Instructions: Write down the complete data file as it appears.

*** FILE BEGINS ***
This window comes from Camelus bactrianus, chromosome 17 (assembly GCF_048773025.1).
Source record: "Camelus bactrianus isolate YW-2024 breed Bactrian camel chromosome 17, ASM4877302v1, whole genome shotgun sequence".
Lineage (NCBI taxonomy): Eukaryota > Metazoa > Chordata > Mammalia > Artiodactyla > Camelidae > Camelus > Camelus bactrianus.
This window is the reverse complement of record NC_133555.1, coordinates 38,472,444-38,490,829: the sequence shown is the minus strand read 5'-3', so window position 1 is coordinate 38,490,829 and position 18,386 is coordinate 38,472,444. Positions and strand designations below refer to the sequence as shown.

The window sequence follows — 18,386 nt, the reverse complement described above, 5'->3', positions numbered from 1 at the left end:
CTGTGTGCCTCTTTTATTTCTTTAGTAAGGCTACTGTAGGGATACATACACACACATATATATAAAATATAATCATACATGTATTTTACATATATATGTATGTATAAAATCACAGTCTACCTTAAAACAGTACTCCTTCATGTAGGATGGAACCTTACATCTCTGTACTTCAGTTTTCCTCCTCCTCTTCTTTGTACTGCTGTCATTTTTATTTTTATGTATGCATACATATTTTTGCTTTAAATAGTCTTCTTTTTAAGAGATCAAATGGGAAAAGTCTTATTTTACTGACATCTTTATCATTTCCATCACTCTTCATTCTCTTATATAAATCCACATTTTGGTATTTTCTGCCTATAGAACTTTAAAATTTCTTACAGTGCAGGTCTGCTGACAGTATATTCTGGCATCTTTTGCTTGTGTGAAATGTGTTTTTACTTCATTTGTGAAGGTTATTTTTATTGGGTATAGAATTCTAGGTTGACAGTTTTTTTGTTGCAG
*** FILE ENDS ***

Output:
This window comes from Camelus bactrianus, chromosome 17 (assembly GCF_048773025.1).
Source record: "Camelus bactrianus isolate YW-2024 breed Bactrian camel chromosome 17, ASM4877302v1, whole genome shotgun sequence".
Lineage (NCBI taxonomy): Eukaryota > Metazoa > Chordata > Mammalia > Artiodactyla > Camelidae > Camelus > Camelus bactrianus.
This window is the reverse complement of record NC_133555.1, coordinates 38,472,444-38,490,829: the sequence shown is the minus strand read 5'-3', so window position 1 is coordinate 38,490,829 and position 18,386 is coordinate 38,472,444. Positions and strand designations below refer to the sequence as shown.

The window sequence follows — 18,386 nt, the reverse complement described above, 5'->3', positions numbered from 1 at the left end:
CTGTGTGCCTCTTTTATTTCTTTAGTAAGGCTACTGTAGGGATACATACACACACATATATATAAAATATAATCATACATGTATTTTACATATATATGTATGTATAAAATCACAGTCTACCTTAAAACAGTACTCCTTCATGTAGGATGGAACCTTACATCTCTGTACTTCAGTTTTCCTCCTCCTCTTCTTTGTACTGCTGTCATTTTTATTTTTATGTATGCATACATATTTTTGCTTTAAATAGTCTTCTTTTTAAGAGATCAAATGGGAAAAGTCTTATTTTACTGACATCTTTATCATTTCCATCACTCTTCATTCTCTTATATAAATCCACATTTTGGTATTTTCTGCCTATAGAACTTTAAAATTTCTTACAGTGCAGGTCTGCTGACAGTATATTCTGGCATCTTTTGCTTGTGTGAAATGTGTTTTTACTTCATTTGTGAAGGTTATTTTTATTGGGTATAGAATTCTAGGTTGACAGTTTTTTTGTTGCAG